Working on this particular portion, along with the time Singh spent at the refugee camp at Purana Quila in Delhi, was emotionally the most exhausting for Mehra. "An army official who served as a volunteer at the refugee camp had the most heart-rendering memories of those days. He had arrived one day to find the trees bare because the refugees, with nothing to eat, had consumed all the leaves," says Mehra who turned to Saadat Hasan Manto's stories to recreate the pathos.

The set for the refugee camp was put up at the Tughlaqabad Fort in Delhi. Over 500 tents were set up and members of the Sikh community from Seelampur, a resettlement colony in Delhi that has witnessed riots in the past, were brought in to play the refugees because Mehra felt they would best understand the sense of loss he wanted to capture.

Singh grew up in Shahdara, a resettlement colony in east Delhi. But shooting on location was impossible as the neighbourhood has changed over time. The team stumbled upon a location almost by chance, while searching for steam locomotives at the train shed in Rewari, Haryana, the only place in India which still houses and restores locomotives from the '40s. There, Mehra's team discovered a ghost colony built for railway employees by the British during their rule.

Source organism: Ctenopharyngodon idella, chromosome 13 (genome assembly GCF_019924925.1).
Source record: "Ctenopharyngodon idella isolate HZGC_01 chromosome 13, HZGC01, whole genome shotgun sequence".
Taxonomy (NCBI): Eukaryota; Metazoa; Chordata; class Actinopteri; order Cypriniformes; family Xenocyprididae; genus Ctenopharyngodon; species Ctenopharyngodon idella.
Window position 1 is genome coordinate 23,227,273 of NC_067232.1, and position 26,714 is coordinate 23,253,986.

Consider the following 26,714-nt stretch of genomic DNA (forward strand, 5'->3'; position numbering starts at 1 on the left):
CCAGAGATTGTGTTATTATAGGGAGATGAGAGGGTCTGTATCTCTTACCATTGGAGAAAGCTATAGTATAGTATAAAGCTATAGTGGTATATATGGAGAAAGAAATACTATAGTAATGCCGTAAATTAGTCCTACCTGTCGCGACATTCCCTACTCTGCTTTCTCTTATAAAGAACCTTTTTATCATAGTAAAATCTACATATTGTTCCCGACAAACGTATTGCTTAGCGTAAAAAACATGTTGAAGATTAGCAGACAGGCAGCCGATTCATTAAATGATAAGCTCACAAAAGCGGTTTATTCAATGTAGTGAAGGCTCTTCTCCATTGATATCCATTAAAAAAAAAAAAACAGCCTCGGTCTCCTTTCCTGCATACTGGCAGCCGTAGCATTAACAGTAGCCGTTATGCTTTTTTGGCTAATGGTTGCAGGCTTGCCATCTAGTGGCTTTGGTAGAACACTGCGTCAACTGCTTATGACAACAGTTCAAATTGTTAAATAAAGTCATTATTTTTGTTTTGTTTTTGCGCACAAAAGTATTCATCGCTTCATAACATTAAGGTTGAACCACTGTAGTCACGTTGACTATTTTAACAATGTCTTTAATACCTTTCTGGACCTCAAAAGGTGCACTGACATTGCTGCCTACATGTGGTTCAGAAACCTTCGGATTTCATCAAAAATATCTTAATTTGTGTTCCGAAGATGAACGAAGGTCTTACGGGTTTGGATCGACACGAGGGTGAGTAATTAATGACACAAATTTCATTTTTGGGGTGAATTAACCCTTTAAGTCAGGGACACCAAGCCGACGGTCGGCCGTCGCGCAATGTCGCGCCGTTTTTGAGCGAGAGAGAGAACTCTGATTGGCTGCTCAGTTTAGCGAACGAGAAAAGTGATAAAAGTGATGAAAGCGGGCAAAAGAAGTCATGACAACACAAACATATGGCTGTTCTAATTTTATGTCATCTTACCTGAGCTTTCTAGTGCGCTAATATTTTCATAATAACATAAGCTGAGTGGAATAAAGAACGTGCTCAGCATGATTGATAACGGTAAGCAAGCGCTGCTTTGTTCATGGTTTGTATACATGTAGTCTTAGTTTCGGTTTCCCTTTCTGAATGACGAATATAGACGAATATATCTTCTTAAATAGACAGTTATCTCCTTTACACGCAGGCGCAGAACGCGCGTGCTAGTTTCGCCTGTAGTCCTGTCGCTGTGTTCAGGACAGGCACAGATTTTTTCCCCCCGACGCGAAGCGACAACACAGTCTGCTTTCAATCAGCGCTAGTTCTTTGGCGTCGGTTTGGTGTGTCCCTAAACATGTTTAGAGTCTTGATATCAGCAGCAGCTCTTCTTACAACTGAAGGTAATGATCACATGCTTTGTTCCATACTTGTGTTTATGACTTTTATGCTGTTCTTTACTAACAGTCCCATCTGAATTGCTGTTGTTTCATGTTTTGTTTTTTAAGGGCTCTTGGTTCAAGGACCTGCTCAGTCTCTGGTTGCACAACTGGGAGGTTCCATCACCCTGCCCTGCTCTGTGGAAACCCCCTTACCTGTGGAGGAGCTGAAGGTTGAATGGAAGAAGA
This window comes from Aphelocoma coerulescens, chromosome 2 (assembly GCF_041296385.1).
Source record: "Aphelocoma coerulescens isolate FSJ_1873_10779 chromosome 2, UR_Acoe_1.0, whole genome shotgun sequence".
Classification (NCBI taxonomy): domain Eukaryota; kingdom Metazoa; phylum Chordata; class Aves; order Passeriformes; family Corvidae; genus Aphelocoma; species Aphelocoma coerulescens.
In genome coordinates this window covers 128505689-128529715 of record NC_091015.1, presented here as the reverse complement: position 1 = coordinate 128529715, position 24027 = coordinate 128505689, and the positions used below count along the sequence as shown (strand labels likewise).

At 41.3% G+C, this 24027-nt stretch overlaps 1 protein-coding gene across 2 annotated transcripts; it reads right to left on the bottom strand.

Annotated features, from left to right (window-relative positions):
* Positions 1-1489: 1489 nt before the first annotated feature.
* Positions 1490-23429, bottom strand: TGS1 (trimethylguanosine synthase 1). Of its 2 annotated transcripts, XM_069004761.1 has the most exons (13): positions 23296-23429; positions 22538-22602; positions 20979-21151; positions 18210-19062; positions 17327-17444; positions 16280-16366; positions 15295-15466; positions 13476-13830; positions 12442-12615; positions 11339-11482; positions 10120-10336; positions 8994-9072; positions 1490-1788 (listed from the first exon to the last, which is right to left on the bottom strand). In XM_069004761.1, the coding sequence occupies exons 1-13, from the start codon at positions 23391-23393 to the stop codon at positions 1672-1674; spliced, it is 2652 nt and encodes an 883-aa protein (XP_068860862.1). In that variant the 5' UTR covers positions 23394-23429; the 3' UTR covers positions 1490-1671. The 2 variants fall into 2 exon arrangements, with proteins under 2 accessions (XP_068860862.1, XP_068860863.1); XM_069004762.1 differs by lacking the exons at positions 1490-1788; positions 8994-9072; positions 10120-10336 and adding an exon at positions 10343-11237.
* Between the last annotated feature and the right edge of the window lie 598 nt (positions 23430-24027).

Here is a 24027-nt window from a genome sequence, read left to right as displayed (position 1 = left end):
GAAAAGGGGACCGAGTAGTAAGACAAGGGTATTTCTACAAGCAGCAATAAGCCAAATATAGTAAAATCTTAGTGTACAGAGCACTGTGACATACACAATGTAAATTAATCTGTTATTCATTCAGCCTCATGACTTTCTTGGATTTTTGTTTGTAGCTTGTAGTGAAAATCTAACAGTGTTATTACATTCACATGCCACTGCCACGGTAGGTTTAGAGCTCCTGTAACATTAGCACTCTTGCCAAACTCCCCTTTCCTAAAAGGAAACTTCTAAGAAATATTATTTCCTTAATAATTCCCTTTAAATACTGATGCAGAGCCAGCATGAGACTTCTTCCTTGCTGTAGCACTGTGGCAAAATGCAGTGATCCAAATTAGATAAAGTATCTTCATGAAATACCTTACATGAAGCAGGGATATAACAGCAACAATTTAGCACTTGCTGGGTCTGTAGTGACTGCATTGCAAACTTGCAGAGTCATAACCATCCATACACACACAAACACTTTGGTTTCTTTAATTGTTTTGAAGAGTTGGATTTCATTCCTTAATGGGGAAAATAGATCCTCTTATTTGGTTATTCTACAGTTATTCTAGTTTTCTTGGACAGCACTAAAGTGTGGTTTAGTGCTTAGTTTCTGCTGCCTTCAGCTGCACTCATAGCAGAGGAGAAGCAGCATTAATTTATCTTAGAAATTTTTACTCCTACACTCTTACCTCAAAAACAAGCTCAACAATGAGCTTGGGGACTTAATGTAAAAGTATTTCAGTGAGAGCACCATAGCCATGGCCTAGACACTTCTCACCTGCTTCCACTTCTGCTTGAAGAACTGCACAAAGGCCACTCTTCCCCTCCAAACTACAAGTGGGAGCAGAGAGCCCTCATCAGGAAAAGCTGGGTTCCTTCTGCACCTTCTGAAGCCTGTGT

None of this, of course, would have been of use without the support the makers got from all quarters. Actors Prakash Raj (as Milkha's ustaad in the army), Sonam Kapoor (as Milkha's love interest) and most importantly, Singh himself, didn't charge Mehra a penny. The Pakistani army, upon request from their Indian counterparts, provided the film's costume head, Dolly Ahluwalia, with access to a tailor from Rawalpindi who used to stitch uniforms for their army in the '50s. They also sent the official insignia for the costume of Pakistani General Ayub Khan. The Olympic associations stepped in too, especially in Melbourne, providing them with archival material and access to sports museums for research. While the crew shot partly on location, the various races have been recreated using special effects.